Fifty Shades of Nelson Eddy
Note: this post includes some graphically sexual sketches drawn by Nelson Eddy so please be warned if you think you might be offended. The fourth photo shows sex with a woman with possibly the initials “JM” skillfully woven into the drawing!
Updated August 11, 2015:
In the candid mid 1940s photo above, Jeanette MacDonald and Nelson Eddy are on a radio show together, Nelson in particular “beaming like a headlight” (his mother’s words) at the manilla folder with a heart drawing pierced by Cupid’s arrow and their initials N – J written inside. Very teenager-ish and telling…but Nelson’s arm is around her waist (visible in a different shot from this same show) and his relaxed, big ol’ smile shows that he doesn’t care “if the whole world knows.” This is a very interesting and telling moment for a man who craved privacy in his personal life.
And yet, here is a quote from Nelson Eddy’s 1948 letter to his mother, excerpted in Sweethearts, describing how the apparently very proper and gentlemanly Nelson Eddy slipped away unnoticed from his hiding place backstage at the Hollywood Bowl where Jeanette had just sung to a sold-out crowd:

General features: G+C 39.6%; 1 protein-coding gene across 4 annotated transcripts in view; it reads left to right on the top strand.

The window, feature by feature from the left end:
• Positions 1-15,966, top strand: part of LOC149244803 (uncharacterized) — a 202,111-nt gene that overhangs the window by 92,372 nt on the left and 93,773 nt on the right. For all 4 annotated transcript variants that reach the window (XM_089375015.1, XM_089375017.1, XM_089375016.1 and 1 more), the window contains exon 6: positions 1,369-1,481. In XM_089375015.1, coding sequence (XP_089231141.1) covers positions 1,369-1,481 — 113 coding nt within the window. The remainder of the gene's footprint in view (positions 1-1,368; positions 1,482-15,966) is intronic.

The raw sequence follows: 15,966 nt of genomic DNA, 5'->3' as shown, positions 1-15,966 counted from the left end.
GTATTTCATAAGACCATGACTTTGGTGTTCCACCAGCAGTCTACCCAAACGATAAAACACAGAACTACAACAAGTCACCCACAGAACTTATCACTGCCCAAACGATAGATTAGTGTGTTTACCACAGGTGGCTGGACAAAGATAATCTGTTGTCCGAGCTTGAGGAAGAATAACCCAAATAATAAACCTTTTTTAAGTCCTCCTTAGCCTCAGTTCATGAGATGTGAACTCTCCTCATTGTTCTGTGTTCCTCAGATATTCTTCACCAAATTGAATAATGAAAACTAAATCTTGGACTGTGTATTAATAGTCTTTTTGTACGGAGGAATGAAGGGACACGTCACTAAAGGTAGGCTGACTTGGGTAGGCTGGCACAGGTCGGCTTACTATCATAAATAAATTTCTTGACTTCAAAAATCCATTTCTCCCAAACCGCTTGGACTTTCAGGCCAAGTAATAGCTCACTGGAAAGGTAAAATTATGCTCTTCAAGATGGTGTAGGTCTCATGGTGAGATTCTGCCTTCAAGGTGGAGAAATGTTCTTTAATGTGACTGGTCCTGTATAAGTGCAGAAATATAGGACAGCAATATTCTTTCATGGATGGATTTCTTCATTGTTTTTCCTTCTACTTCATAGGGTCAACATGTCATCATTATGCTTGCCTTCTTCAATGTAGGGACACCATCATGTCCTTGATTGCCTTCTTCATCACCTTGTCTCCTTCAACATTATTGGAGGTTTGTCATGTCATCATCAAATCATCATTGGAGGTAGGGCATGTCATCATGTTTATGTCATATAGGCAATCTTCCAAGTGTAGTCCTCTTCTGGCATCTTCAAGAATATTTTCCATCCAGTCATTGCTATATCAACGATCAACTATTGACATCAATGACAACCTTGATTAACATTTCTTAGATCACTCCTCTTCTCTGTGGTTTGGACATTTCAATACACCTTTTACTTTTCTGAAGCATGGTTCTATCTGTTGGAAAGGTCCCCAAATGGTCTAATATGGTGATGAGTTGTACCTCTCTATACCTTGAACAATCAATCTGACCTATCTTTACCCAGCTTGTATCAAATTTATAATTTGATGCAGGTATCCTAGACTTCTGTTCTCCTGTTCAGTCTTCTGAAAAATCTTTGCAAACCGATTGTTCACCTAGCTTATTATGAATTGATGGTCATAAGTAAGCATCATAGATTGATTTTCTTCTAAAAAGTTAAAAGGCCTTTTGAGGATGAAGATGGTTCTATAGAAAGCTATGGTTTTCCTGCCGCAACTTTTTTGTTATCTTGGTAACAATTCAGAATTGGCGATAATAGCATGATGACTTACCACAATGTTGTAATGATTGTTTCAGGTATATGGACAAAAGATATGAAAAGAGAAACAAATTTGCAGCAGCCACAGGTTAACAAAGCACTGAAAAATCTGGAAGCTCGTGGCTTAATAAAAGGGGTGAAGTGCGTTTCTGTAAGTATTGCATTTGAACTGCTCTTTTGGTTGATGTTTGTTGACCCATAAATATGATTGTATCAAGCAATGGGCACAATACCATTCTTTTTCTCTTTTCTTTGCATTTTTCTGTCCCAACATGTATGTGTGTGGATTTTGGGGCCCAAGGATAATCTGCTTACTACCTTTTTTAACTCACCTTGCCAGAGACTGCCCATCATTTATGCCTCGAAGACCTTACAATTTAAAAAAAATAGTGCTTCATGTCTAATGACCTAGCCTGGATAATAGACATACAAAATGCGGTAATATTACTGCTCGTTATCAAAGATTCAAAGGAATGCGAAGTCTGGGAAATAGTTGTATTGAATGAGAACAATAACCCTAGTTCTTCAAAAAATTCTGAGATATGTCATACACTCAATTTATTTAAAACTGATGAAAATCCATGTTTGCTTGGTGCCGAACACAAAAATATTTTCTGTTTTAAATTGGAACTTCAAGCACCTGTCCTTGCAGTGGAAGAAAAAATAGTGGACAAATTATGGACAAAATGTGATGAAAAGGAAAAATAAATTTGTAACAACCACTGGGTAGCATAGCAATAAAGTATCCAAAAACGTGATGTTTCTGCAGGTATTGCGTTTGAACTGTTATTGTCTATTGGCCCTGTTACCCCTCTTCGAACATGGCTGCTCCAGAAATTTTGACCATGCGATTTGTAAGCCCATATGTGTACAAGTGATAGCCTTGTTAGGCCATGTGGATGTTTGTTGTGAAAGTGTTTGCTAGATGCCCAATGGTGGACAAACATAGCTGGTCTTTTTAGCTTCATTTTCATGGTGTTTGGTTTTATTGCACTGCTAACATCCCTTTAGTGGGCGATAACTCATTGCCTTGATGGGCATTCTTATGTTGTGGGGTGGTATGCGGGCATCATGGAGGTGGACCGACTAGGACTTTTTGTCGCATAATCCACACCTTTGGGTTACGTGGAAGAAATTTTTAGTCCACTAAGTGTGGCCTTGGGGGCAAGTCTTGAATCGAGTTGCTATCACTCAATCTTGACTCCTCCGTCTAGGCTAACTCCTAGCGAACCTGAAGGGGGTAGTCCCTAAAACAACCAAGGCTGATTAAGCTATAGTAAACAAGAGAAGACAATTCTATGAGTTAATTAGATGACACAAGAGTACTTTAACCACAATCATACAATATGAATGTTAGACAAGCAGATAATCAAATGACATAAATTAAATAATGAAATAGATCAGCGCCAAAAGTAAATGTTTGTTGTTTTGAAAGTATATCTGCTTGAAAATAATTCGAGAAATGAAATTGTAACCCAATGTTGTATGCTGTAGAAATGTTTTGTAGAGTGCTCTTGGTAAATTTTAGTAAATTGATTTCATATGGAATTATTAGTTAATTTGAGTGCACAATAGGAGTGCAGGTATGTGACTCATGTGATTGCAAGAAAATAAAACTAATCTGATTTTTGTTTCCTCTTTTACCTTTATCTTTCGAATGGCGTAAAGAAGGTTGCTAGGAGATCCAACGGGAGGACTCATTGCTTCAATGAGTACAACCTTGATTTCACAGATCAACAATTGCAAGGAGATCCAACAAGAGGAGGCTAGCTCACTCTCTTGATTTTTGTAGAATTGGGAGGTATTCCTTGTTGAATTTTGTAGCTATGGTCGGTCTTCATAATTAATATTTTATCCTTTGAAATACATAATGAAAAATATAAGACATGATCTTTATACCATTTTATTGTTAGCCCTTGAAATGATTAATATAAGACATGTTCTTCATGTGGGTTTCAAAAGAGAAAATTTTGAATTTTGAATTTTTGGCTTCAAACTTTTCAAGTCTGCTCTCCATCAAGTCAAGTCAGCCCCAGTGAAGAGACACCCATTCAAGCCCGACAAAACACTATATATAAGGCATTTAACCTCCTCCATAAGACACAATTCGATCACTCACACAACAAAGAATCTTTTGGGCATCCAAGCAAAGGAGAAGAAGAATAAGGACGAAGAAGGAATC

“That night I left a pink rose tucked in her bag to tell her I had gone. Of course I could not be at the reception but I could well afford to have her public have her for a little while – soon she would be with me to open the portals of her plentiful love to me alone. All mine!”
Well, folks, we seem to have survived the recent post discussing Nelson’s obsessive and possessive sexual issues regarding Jeanette and his occasional losing his temper. While there is no documentation of him ever acting out like that in the 1940s or later, the subject of demonstrating “portals” and “plentiful love” is certainly something Nelson himself illustrated – by doodling on his sheet music!
Below is a closeup of some drawings Nelson made on his sheet music for “Captain Stratton’s Fancy.” This is a “drinking and debauchery” song that Nelson sang occasionally on the radio. As was his habit, Nelson re-wrote the original lyrics a bit, in his radio version of August 1944, for example, his version substituted lines about a girl fond of dancing…red lips…and a pretty lass’s eyes. (You can listen to the song at this link.)